Earlier this year, I traveled to India for 2 weddings. It was a really incredible time spent with family. Living thousands of miles away from them makes it difficult to see them often.
While I was there, I went out to photograph kids at a local school.
Many photographers have heard great things about the Broncolor Para modifiers. But many of us have never actually used one on a shoot. Many people extol the virtues of this expensive modifier. Photographer Karl Taylor did a video comparing all the different sized Paras and their qualities which you can see here. About a week ago, I got the opportunity to test out the Para 88.
The word "para" is short for parabola. At first glance, it may look like a strangely shaped umbrella, but the benefits of this modifier come from that shape we all learned about (and maybe forgot by now) in algebra.
One of the nicer things about Paras is their ability to focus the light. This effectively gives you multiple modifiers in one. This may help justify the cost in your mind (or at least give you an explanation for how you'll explain this purchase to your significant other). Of course, the ability to focus also comes at a steep price as Broncolor makes you buy the focusing rod separately or in a kit.
You can use the light all the way in (fully focused), in the middle, all the way out (fully defocused) or any other distance as the focusing rod is telescopic.
The Para 88 is the smallest modifier in the series. But I like it precisely for that reason. In my personal work, I tend to favor extremes in modifiers. They should either be as small as they get (for that range of modifier) or as large as they get (or that I can comfortably fit into the studio).
I absolutely loved the results from this modifier. To my eyes, it gives a strong pop to the images as a harsher light would, but has diffused shadows as a softer light would. Compared to my Mola Demi 22" beauty dish, images also seem more 3D. You can see some examples from my shoot with Nicole from Scout Model Management below.
Should You Buy One?
At some point in their career, a lot of photographers (myself included) think that some piece of equipment they don't currently own will make them a better photographer. I think that theory has been proven incorrect time and time again. The same goes for this modifier. Is it better that others? No. Is it different than others? Yes. Can you get similar results by using something else (probably much cheaper)? Definitely.
As is the case with a Leica, it's not that they're better than other cameras. But they do have a certain look to them. You can get close to that look by using other cameras (and possibly spending time in Photoshop). You'll be 90% of the way there and most viewers wouldn't be able to tell the difference. But if you need that last 10%, if it's important to you, or possibly your client, then you have to pay up. I believe that's the best way to sum up the value of these modifiers. Sure, you can get close to the results, but if you love the look these can create, you just have to save your pennies and buy one.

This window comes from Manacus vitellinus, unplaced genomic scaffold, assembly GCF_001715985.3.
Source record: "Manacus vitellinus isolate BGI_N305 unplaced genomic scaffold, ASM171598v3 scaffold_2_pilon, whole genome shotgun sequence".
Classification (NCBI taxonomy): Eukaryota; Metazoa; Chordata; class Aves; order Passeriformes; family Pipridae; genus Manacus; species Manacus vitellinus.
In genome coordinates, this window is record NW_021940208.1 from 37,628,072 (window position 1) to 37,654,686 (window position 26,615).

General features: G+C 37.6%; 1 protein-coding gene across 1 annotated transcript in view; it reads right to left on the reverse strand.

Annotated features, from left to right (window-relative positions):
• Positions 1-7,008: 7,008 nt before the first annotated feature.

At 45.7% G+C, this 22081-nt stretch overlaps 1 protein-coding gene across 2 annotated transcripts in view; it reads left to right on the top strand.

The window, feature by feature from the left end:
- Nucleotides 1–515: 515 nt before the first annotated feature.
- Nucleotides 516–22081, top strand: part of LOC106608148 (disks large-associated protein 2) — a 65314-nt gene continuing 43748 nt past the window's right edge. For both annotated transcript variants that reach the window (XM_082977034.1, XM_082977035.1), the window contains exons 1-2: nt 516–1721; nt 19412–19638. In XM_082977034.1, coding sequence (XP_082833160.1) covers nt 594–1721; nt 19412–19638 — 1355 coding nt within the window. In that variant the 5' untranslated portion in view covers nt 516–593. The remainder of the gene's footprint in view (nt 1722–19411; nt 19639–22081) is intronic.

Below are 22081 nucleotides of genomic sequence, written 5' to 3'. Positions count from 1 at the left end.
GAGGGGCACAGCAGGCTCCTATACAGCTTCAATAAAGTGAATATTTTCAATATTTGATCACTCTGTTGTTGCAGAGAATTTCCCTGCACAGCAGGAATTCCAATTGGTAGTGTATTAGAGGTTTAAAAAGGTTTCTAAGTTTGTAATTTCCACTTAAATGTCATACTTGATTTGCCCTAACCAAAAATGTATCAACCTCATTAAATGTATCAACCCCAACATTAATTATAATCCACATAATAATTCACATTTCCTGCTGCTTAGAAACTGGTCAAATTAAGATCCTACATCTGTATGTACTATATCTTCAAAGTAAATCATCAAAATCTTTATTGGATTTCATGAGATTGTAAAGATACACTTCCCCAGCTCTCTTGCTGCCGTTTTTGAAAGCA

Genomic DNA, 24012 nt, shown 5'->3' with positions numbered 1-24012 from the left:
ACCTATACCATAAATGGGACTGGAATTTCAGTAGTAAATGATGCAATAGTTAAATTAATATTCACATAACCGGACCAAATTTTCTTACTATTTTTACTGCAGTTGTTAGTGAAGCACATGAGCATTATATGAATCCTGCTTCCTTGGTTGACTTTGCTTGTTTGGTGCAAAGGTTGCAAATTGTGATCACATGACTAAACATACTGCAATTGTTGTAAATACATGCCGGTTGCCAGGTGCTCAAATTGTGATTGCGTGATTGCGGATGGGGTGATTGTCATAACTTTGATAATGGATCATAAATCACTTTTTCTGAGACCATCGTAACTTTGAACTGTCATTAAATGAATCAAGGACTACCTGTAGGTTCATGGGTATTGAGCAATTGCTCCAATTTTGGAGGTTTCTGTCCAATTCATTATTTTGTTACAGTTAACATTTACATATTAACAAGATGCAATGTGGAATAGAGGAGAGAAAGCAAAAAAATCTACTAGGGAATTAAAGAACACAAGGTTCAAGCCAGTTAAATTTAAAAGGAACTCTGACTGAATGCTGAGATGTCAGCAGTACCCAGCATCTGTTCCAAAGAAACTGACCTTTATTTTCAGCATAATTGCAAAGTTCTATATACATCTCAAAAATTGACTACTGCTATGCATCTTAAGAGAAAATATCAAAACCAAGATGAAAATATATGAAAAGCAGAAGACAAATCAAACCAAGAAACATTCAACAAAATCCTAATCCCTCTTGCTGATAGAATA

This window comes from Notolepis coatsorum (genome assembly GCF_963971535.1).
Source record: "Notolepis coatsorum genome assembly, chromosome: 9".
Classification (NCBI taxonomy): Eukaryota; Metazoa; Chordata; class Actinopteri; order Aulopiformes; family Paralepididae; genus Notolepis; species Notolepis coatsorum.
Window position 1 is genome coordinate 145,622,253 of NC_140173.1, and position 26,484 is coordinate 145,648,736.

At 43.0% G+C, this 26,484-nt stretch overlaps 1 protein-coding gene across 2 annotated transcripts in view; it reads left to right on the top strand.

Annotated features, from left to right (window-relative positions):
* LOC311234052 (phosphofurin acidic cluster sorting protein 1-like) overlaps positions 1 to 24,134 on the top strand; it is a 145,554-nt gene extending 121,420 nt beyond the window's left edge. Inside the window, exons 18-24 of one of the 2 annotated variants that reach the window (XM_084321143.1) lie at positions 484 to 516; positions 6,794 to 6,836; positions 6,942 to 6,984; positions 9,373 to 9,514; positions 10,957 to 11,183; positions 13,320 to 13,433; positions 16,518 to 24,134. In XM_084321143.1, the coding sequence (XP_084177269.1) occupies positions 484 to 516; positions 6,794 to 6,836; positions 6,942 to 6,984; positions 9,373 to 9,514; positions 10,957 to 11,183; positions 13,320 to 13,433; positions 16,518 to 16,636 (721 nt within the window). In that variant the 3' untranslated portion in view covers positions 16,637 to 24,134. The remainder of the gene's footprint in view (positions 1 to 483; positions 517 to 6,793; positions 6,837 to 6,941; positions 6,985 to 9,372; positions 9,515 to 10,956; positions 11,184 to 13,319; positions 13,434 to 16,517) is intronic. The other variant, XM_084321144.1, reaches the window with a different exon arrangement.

Ok I'm Convinced, Should I Buy a Knockoff?
That's a very personal decision. Let's get this out in the open, when you buy brands like Briese, Broncolor, or Profoto, you're definitely buying well made products but you're also helping pay for their big marketing budgets. These pieces of equipment do not need to be this expensive, but the companies will charge what the market will bear.
With that in mind, buying knockoffs may seem like a better investment in the short term, but they're usually finicky, have annoying set up/break down procedures (most knockoffs are set up like softboxes, so you'll be wasting time with a speedring. Not so bad if you'll just leave it set up in a studio, but not great if you need to be mobile), and sometimes are just not built to take a beating.
So in the long run, the question you have to ask yourself while you're dealing with all the above issues and you could instead be photographing is, how much is your time worth?
When we photographed her, we kept the makeup to a minimum as to not hide the freckles. But when you photograph someone in soft light, the freckles get diminished. That's no fun! At first, I used some curves to darken the layer. The exact way you darken it is not important. Choose what you're most comfortable with. But this affected the whole image more than I wanted to. I needed to tone it down.
I added a layer mask, painted in just the areas I wanted to darken (the freckles), and left the rest alone. I used a soft brush to accomplish this.
After painting the areas to darken, her freckles added the depth to the image I was looking for.